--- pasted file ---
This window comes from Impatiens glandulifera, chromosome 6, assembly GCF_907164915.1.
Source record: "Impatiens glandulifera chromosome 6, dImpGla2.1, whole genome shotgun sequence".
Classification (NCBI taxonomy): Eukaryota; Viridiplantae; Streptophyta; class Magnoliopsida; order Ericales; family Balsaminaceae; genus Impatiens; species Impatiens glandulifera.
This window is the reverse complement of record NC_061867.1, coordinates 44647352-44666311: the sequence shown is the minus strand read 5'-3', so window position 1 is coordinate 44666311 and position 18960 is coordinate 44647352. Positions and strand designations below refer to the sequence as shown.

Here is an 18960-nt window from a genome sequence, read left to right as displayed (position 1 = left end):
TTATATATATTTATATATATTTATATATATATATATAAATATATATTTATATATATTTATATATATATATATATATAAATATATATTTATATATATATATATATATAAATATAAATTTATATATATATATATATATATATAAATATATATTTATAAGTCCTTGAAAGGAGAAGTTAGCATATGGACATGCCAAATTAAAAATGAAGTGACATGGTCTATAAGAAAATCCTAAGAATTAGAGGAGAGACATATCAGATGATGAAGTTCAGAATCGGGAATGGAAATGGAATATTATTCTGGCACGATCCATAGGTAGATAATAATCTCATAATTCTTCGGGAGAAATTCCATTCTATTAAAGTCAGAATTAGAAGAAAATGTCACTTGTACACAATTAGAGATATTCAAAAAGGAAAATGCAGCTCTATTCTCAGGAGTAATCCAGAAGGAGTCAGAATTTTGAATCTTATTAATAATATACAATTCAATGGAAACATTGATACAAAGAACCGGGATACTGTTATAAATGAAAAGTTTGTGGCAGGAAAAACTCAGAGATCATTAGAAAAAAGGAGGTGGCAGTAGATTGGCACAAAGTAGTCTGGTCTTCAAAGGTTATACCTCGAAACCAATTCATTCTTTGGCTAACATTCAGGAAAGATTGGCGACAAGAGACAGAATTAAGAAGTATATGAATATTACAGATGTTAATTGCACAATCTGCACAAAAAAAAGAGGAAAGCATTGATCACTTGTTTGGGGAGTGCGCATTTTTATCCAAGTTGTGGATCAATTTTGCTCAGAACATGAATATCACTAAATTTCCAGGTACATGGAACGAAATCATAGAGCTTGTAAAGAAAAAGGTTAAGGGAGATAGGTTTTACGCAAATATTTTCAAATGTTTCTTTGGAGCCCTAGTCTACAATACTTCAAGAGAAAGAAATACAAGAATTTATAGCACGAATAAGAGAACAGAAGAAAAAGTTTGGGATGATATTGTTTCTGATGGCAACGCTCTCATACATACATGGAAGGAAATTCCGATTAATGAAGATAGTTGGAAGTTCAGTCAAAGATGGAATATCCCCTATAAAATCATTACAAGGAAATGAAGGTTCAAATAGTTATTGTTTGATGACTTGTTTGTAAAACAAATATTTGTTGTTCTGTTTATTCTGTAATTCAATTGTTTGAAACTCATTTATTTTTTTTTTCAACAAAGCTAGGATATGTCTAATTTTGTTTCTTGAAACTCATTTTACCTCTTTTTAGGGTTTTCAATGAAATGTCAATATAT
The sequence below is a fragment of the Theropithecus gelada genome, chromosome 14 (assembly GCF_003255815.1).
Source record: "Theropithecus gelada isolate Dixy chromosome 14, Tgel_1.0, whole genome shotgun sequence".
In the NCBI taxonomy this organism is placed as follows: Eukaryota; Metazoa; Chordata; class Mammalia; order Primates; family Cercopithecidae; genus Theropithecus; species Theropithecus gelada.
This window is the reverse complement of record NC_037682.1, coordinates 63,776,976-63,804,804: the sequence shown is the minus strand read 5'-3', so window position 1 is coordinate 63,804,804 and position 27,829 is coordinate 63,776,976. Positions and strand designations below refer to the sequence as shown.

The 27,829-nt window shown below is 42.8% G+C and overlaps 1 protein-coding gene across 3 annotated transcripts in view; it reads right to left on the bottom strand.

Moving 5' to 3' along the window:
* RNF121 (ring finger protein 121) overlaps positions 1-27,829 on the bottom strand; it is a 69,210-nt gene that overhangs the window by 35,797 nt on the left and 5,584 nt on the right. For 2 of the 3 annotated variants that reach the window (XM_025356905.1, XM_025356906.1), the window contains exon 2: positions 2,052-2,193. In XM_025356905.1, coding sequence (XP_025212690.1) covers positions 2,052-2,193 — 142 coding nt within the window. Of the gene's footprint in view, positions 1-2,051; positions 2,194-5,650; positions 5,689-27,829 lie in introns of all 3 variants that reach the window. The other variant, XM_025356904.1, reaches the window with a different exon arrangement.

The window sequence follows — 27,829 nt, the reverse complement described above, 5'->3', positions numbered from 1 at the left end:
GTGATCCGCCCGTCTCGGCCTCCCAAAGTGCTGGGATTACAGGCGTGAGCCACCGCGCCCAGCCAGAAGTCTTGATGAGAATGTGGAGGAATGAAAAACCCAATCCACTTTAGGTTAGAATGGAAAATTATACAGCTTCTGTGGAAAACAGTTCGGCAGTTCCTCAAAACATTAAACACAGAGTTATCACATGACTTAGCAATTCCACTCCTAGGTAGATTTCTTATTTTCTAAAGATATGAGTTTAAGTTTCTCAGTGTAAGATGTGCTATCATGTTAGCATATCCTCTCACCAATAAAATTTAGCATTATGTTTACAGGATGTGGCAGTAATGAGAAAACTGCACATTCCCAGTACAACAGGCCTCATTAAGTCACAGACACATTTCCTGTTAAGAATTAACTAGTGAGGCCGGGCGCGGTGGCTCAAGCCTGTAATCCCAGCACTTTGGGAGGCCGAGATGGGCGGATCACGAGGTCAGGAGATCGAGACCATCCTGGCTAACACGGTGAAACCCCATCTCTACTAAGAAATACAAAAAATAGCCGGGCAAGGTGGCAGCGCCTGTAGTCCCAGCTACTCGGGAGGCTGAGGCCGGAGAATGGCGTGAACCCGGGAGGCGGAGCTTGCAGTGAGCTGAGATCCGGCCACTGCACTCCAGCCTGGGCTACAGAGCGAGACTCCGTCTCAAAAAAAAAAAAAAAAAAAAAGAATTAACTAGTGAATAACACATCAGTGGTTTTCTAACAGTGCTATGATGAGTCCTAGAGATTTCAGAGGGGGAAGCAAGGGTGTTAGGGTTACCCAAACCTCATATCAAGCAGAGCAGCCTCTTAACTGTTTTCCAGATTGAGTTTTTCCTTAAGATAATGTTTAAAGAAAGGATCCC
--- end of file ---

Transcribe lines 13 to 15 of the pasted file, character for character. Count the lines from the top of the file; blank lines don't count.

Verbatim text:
* RNF121 (ring finger protein 121) overlaps positions 1-27,829 on the bottom strand; it is a 69,210-nt gene that overhangs the window by 35,797 nt on the left and 5,584 nt on the right. For 2 of the 3 annotated variants that reach the window (XM_025356905.1, XM_025356906.1), the window contains exon 2: positions 2,052-2,193. In XM_025356905.1, coding sequence (XP_025212690.1) covers positions 2,052-2,193 — 142 coding nt within the window. Of the gene's footprint in view, positions 1-2,051; positions 2,194-5,650; positions 5,689-27,829 lie in introns of all 3 variants that reach the window. The other variant, XM_025356904.1, reaches the window with a different exon arrangement.

The window sequence follows — 27,829 nt, the reverse complement described above, 5'->3', positions numbered from 1 at the left end:
GTGATCCGCCCGTCTCGGCCTCCCAAAGTGCTGGGATTACAGGCGTGAGCCACCGCGCCCAGCCAGAAGTCTTGATGAGAATGTGGAGGAATGAAAAACCCAATCCACTTTAGGTTAGAATGGAAAATTATACAGCTTCTGTGGAAAACAGTTCGGCAGTTCCTCAAAACATTAAACACAGAGTTATCACATGACTTAGCAATTCCACTCCTAGGTAGATTTCTTATTTTCTAAAGATATGAGTTTAAGTTTCTCAGTGTAAGATGTGCTATCATGTTAGCATATCCTCTCACCAATAAAATTTAGCATTATGTTTACAGGATGTGGCAGTAATGAGAAAACTGCACATTCCCAGTACAACAGGCCTCATTAAGTCACAGACACATTTCCTGTTAAGAATTAACTAGTGAGGCCGGGCGCGGTGGCTCAAGCCTGTAATCCCAGCACTTTGGGAGGCCGAGATGGGCGGATCACGAGGTCAGGAGATCGAGACCATCCTGGCTAACACGGTGAAACCCCATCTCTACTAAGAAATACAAAAAATAGCCGGGCAAGGTGGCAGCGCCTGTAGTCCCAGCTACTCGGGAGGCTGAGGCCGGAGAATGGCGTGAACCCGGGAGGCGGAGCTTGCAGTGAGCTGAGATCCGGCCACTGCACTCCAGCCTGGGCTACAGAGCGAGACTCCGTCTCAAAAAAAAAAAAAAAAAAAAAGAATTAACTAGTGAATAACACATCAGTGGTTTTCTAACAGTGCTATGATGAGTCCTAGAGATTTCAGAGGGGGAAGCAAGGGTGTTAGGGTTACCCAAACCTCATATCAAGCAGAGCAGCCTCTTAACTGTTTTCCAGATTGAGTTTTTCCTTAAGATAATGTTTAAAGAAAGGATCCC